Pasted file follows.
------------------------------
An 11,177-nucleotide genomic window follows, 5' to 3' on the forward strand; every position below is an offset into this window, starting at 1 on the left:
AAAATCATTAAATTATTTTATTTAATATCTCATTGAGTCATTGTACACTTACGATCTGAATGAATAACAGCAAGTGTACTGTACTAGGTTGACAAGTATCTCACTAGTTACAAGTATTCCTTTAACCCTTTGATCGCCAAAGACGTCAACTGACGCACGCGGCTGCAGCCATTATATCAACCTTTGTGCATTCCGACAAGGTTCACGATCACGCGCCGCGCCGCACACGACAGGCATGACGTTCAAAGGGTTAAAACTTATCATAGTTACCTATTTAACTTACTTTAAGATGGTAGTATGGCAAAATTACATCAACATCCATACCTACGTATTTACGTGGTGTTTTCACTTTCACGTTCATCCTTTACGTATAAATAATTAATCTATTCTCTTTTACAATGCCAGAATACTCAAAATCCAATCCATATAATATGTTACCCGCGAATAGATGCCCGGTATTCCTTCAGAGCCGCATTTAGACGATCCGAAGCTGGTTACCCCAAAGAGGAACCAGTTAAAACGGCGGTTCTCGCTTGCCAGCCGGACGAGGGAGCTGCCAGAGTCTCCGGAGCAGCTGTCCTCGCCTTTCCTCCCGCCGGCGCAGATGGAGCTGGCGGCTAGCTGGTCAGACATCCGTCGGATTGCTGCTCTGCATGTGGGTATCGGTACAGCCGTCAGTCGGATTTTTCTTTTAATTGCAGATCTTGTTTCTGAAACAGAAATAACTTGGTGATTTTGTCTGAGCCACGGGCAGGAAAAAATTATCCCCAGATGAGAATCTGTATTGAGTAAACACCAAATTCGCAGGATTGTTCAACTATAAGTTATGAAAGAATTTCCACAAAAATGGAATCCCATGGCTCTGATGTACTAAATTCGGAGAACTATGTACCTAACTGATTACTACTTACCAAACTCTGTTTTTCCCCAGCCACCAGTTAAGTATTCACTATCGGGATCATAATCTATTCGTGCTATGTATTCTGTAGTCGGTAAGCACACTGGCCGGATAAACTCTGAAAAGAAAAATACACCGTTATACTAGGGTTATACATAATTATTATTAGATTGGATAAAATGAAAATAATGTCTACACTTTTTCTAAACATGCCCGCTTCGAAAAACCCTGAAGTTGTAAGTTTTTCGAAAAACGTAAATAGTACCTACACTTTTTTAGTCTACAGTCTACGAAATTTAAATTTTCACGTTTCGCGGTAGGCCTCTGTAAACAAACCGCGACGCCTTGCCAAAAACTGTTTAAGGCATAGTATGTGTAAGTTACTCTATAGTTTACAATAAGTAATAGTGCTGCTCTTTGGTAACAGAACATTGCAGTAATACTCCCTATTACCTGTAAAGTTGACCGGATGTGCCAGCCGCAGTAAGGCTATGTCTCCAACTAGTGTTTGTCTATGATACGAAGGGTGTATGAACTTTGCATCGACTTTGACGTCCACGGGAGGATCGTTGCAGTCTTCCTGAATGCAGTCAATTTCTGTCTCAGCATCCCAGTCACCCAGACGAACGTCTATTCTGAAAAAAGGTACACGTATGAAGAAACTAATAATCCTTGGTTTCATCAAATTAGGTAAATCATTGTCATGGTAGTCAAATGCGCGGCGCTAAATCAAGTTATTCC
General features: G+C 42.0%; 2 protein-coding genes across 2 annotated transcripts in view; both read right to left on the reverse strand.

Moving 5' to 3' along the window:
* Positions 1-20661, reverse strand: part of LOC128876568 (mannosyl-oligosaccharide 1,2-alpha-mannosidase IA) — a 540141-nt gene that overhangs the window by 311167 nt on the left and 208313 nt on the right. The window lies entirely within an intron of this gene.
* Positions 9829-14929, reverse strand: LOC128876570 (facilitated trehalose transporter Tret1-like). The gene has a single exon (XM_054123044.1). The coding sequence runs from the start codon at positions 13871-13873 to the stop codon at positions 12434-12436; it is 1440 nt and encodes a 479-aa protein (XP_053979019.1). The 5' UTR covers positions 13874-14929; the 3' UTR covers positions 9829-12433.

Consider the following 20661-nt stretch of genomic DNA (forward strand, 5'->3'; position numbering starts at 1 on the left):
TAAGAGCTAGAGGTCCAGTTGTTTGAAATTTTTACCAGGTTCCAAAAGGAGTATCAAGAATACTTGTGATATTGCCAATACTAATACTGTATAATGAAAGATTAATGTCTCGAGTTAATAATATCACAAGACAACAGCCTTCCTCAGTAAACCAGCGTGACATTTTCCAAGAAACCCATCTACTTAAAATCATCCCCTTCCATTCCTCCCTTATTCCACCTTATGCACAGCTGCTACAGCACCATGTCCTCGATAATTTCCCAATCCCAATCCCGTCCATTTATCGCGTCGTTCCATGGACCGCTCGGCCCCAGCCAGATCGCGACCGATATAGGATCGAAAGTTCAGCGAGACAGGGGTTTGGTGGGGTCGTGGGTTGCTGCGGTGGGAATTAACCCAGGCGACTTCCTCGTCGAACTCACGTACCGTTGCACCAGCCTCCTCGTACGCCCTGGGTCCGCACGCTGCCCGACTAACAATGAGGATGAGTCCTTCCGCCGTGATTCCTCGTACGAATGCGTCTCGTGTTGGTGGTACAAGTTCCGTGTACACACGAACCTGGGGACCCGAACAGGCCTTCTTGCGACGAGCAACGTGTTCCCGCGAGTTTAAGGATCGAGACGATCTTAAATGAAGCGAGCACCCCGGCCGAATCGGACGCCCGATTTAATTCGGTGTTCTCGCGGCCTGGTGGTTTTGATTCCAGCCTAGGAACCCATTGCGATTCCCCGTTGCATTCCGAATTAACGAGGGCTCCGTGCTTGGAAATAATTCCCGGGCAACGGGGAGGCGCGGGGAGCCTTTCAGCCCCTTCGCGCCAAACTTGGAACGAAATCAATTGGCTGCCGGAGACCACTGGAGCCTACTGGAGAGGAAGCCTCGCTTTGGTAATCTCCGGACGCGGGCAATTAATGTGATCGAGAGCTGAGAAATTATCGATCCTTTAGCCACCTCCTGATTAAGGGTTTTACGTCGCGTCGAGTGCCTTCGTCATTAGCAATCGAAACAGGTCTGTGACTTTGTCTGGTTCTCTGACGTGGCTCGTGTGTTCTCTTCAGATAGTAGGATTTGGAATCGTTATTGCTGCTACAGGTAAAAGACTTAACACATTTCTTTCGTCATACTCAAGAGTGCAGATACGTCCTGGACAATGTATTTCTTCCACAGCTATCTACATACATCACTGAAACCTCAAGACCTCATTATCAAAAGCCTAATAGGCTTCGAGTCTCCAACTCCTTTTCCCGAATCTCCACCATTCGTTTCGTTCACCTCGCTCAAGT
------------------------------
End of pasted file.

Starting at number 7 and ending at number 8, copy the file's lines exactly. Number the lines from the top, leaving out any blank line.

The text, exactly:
Consider the following 20661-nt stretch of genomic DNA (forward strand, 5'->3'; position numbering starts at 1 on the left):
TAAGAGCTAGAGGTCCAGTTGTTTGAAATTTTTACCAGGTTCCAAAAGGAGTATCAAGAATACTTGTGATATTGCCAATACTAATACTGTATAATGAAAGATTAATGTCTCGAGTTAATAATATCACAAGACAACAGCCTTCCTCAGTAAACCAGCGTGACATTTTCCAAGAAACCCATCTACTTAAAATCATCCCCTTCCATTCCTCCCTTATTCCACCTTATGCACAGCTGCTACAGCACCATGTCCTCGATAATTTCCCAATCCCAATCCCGTCCATTTATCGCGTCGTTCCATGGACCGCTCGGCCCCAGCCAGATCGCGACCGATATAGGATCGAAAGTTCAGCGAGACAGGGGTTTGGTGGGGTCGTGGGTTGCTGCGGTGGGAATTAACCCAGGCGACTTCCTCGTCGAACTCACGTACCGTTGCACCAGCCTCCTCGTACGCCCTGGGTCCGCACGCTGCCCGACTAACAATGAGGATGAGTCCTTCCGCCGTGATTCCTCGTACGAATGCGTCTCGTGTTGGTGGTACAAGTTCCGTGTACACACGAACCTGGGGACCCGAACAGGCCTTCTTGCGACGAGCAACGTGTTCCCGCGAGTTTAAGGATCGAGACGATCTTAAATGAAGCGAGCACCCCGGCCGAATCGGACGCCCGATTTAATTCGGTGTTCTCGCGGCCTGGTGGTTTTGATTCCAGCCTAGGAACCCATTGCGATTCCCCGTTGCATTCCGAATTAACGAGGGCTCCGTGCTTGGAAATAATTCCCGGGCAACGGGGAGGCGCGGGGAGCCTTTCAGCCCCTTCGCGCCAAACTTGGAACGAAATCAATTGGCTGCCGGAGACCACTGGAGCCTACTGGAGAGGAAGCCTCGCTTTGGTAATCTCCGGACGCGGGCAATTAATGTGATCGAGAGCTGAGAAATTATCGATCCTTTAGCCACCTCCTGATTAAGGGTTTTACGTCGCGTCGAGTGCCTTCGTCATTAGCAATCGAAACAGGTCTGTGACTTTGTCTGGTTCTCTGACGTGGCTCGTGTGTTCTCTTCAGATAGTAGGATTTGGAATCGTTATTGCTGCTACAGGTAAAAGACTTAACACATTTCTTTCGTCATACTCAAGAGTGCAGATACGTCCTGGACAATGTATTTCTTCCACAGCTATCTACATACATCACTGAAACCTCAAGACCTCATTATCAAAAGCCTAATAGGCTTCGAGTCTCCAACTCCTTTTCCCGAATCTCCACCATTCGTTTCGTTCACCTCGCTCAAGT